Differential expression of the B'beta regulatory subunit of protein phosphatase 2A modulates tyrosine hydroxylase phosphorylation and catecholamine synthesis.
Tyrosine hydroxylase (TH), the rate-limiting enzyme in catecholamine synthesis, is stimulated by N-terminal phosphorylation by several kinases and inhibited by protein serine/threonine phosphatase 2A (PP2A). PP2A is a family of heterotrimeric holoenzymes containing one of more than a dozen different regulatory subunits. In comparison with rat forebrain extracts, adrenal gland extracts exhibited TH hyperphosphorylation at Ser(19), Ser(31), and Ser(40), as well as reduced phosphatase activity selectively toward phosphorylated TH. Because the B'beta regulatory subunit of PP2A is expressed in brain but not in adrenal glands, we tested the hypothesis that PP2A/B'beta is a specific TH phosphatase. In catecholamine-secreting PC12 cells, inducible expression of B'beta decreased both N-terminal Ser phosphorylation and in situ TH activity, whereas inducible silencing of endogenous B'beta had the opposite effect. Furthermore, PP2A/B'beta directly dephosphorylated TH in vitro. As to specificity, other PP2A regulatory subunits had negligible effects on TH activity and phosphorylation in situ and in vitro. Whereas B'beta was highly expressed in dopaminergic cell bodies in the substantia nigra, the PP2A regulatory subunit was excluded from TH-positive terminal fields in the striatum and failed to colocalize with presynaptic markers in general. Consistent with a model in which B'beta enrichment in neuronal cell bodies helps confine catecholamine synthesis to axon terminals, TH phosphorylation was higher in processes than in somata of dopaminergic neurons. In summary, we show that B'beta recruits PP2A to modulate TH activity in a tissue- and cell compartment specific fashion.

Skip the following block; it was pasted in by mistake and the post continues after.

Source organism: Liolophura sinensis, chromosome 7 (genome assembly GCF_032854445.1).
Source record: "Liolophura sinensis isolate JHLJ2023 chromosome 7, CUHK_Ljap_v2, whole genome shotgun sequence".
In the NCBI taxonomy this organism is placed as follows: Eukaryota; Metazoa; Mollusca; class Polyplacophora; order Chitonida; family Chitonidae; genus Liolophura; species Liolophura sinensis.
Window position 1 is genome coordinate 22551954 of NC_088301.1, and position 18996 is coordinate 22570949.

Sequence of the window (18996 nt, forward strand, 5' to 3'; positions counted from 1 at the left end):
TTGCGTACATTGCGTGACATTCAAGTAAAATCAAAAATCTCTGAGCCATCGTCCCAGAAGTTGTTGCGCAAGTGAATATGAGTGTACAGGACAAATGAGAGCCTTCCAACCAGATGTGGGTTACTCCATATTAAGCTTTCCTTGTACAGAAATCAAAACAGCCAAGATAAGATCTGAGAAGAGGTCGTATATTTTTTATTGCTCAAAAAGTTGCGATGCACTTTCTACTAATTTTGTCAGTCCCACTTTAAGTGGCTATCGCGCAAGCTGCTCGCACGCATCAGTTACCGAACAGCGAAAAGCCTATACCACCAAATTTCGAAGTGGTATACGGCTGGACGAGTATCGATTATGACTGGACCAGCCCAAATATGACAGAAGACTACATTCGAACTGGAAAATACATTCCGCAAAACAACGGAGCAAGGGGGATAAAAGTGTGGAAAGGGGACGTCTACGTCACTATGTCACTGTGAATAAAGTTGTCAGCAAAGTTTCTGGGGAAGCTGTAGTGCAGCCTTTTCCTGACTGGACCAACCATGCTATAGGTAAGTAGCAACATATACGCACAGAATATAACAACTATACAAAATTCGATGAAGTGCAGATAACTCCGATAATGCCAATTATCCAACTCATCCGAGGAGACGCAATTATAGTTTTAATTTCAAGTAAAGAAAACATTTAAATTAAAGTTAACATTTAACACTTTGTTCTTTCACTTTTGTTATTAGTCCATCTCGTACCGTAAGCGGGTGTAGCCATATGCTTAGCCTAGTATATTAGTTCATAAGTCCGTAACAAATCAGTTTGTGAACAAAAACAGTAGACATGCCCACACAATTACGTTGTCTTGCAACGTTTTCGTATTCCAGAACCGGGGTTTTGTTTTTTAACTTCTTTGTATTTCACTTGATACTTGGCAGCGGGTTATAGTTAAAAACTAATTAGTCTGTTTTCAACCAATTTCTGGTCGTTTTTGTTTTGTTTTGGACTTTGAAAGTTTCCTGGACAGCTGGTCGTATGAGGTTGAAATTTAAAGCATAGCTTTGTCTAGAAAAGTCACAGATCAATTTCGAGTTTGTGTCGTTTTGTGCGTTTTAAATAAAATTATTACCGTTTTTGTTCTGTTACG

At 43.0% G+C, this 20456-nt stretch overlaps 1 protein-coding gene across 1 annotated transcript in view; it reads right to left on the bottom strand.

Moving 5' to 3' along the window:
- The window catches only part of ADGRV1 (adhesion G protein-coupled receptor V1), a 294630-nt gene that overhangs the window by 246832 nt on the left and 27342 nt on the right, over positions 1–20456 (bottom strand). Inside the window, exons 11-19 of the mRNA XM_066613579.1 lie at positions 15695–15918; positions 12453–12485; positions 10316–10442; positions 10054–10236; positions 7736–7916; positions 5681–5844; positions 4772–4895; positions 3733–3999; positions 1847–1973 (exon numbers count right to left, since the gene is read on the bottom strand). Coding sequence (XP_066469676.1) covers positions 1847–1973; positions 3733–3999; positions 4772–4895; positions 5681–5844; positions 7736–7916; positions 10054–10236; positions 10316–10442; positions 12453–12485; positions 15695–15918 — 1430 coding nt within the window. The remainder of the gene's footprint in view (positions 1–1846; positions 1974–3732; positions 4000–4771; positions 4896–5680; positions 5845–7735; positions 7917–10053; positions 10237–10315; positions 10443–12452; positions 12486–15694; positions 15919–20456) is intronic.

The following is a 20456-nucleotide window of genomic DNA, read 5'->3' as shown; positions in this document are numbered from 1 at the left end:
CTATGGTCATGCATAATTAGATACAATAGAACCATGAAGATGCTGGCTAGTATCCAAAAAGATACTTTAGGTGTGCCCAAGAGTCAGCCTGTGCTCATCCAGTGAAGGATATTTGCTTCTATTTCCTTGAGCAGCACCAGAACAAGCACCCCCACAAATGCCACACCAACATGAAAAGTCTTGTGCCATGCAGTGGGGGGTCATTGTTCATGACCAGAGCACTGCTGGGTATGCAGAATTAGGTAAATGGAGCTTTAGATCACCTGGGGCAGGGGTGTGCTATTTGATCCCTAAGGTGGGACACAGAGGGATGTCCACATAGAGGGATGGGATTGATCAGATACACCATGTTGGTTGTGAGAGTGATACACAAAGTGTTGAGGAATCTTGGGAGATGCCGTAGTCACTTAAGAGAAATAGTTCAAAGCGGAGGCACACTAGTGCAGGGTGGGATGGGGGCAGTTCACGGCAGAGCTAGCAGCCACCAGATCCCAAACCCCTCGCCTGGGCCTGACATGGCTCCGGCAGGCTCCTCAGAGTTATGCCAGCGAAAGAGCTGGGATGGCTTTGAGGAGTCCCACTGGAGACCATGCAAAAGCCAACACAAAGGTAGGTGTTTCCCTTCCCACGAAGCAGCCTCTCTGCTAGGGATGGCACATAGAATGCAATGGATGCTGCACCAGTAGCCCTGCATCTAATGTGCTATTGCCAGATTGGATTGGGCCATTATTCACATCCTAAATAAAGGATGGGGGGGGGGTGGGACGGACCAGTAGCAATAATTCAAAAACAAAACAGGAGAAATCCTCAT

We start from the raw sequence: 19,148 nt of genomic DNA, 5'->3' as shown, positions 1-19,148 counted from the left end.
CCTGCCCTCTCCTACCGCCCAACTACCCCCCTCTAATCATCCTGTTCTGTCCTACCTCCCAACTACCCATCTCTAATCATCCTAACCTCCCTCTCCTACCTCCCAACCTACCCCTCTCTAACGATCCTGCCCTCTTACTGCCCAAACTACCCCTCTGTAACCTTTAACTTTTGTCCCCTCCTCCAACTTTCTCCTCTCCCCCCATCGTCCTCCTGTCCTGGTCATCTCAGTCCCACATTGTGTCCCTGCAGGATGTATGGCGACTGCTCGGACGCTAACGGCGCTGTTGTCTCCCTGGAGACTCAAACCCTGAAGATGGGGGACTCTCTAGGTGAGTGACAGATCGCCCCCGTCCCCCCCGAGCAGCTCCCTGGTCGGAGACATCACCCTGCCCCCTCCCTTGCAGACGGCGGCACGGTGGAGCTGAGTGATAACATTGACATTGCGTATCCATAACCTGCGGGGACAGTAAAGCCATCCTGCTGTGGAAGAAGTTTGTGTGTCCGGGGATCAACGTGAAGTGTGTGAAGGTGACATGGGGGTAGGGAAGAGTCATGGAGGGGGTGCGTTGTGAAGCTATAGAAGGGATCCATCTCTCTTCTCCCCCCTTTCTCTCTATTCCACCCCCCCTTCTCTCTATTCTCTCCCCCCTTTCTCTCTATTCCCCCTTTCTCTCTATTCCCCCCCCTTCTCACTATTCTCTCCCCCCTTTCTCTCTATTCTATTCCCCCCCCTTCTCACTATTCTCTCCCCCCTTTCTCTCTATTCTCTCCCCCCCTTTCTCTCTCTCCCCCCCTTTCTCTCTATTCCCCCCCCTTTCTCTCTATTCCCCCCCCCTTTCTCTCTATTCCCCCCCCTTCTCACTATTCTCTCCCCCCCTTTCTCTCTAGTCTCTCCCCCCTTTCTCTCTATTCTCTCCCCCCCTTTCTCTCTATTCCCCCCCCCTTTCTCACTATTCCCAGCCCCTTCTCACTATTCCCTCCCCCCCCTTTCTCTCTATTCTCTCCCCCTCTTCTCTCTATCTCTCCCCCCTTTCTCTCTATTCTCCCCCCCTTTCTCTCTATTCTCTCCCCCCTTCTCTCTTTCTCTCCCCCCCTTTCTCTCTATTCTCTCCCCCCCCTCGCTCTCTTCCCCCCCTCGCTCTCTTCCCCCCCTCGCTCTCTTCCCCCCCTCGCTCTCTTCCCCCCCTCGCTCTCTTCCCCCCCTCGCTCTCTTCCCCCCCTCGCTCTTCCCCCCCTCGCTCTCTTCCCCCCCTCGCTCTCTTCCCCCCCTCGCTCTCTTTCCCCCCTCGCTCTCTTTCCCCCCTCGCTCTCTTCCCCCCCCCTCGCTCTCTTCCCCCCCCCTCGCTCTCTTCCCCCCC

Saraf, A; Virshup, DM; Strack, S
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